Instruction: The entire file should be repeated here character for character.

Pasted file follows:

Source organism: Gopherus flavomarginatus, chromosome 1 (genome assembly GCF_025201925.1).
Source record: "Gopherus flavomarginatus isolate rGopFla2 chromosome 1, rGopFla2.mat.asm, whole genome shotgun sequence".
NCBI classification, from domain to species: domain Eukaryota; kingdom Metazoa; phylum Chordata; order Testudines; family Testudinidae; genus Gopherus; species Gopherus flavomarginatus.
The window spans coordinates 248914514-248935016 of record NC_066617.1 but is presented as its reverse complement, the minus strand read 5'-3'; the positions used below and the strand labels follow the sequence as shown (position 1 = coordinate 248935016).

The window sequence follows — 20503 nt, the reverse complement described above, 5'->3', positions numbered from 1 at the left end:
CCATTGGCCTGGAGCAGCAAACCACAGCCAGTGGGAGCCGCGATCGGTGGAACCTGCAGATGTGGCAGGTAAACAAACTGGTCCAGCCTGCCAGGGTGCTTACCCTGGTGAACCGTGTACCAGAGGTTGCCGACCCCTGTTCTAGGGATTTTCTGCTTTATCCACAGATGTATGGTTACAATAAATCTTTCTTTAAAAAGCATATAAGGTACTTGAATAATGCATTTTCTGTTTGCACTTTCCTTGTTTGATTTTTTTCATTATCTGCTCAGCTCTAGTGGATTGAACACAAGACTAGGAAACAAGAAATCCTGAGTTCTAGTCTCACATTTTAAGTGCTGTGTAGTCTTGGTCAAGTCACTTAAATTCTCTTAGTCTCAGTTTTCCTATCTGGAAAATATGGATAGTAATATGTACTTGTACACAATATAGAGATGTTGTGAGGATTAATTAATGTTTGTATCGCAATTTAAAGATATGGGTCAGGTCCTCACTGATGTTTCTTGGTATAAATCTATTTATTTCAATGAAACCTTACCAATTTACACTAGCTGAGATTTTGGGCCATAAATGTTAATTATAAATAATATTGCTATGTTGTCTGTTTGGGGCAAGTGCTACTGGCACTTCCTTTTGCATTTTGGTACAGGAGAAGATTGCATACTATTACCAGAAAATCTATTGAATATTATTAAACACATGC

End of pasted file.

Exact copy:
Source organism: Gopherus flavomarginatus, chromosome 1 (genome assembly GCF_025201925.1).
Source record: "Gopherus flavomarginatus isolate rGopFla2 chromosome 1, rGopFla2.mat.asm, whole genome shotgun sequence".
NCBI classification, from domain to species: domain Eukaryota; kingdom Metazoa; phylum Chordata; order Testudines; family Testudinidae; genus Gopherus; species Gopherus flavomarginatus.
The window spans coordinates 248914514-248935016 of record NC_066617.1 but is presented as its reverse complement, the minus strand read 5'-3'; the positions used below and the strand labels follow the sequence as shown (position 1 = coordinate 248935016).

The window sequence follows — 20503 nt, the reverse complement described above, 5'->3', positions numbered from 1 at the left end:
CCATTGGCCTGGAGCAGCAAACCACAGCCAGTGGGAGCCGCGATCGGTGGAACCTGCAGATGTGGCAGGTAAACAAACTGGTCCAGCCTGCCAGGGTGCTTACCCTGGTGAACCGTGTACCAGAGGTTGCCGACCCCTGTTCTAGGGATTTTCTGCTTTATCCACAGATGTATGGTTACAATAAATCTTTCTTTAAAAAGCATATAAGGTACTTGAATAATGCATTTTCTGTTTGCACTTTCCTTGTTTGATTTTTTTCATTATCTGCTCAGCTCTAGTGGATTGAACACAAGACTAGGAAACAAGAAATCCTGAGTTCTAGTCTCACATTTTAAGTGCTGTGTAGTCTTGGTCAAGTCACTTAAATTCTCTTAGTCTCAGTTTTCCTATCTGGAAAATATGGATAGTAATATGTACTTGTACACAATATAGAGATGTTGTGAGGATTAATTAATGTTTGTATCGCAATTTAAAGATATGGGTCAGGTCCTCACTGATGTTTCTTGGTATAAATCTATTTATTTCAATGAAACCTTACCAATTTACACTAGCTGAGATTTTGGGCCATAAATGTTAATTATAAATAATATTGCTATGTTGTCTGTTTGGGGCAAGTGCTACTGGCACTTCCTTTTGCATTTTGGTACAGGAGAAGATTGCATACTATTACCAGAAAATCTATTGAATATTATTAAACACATGC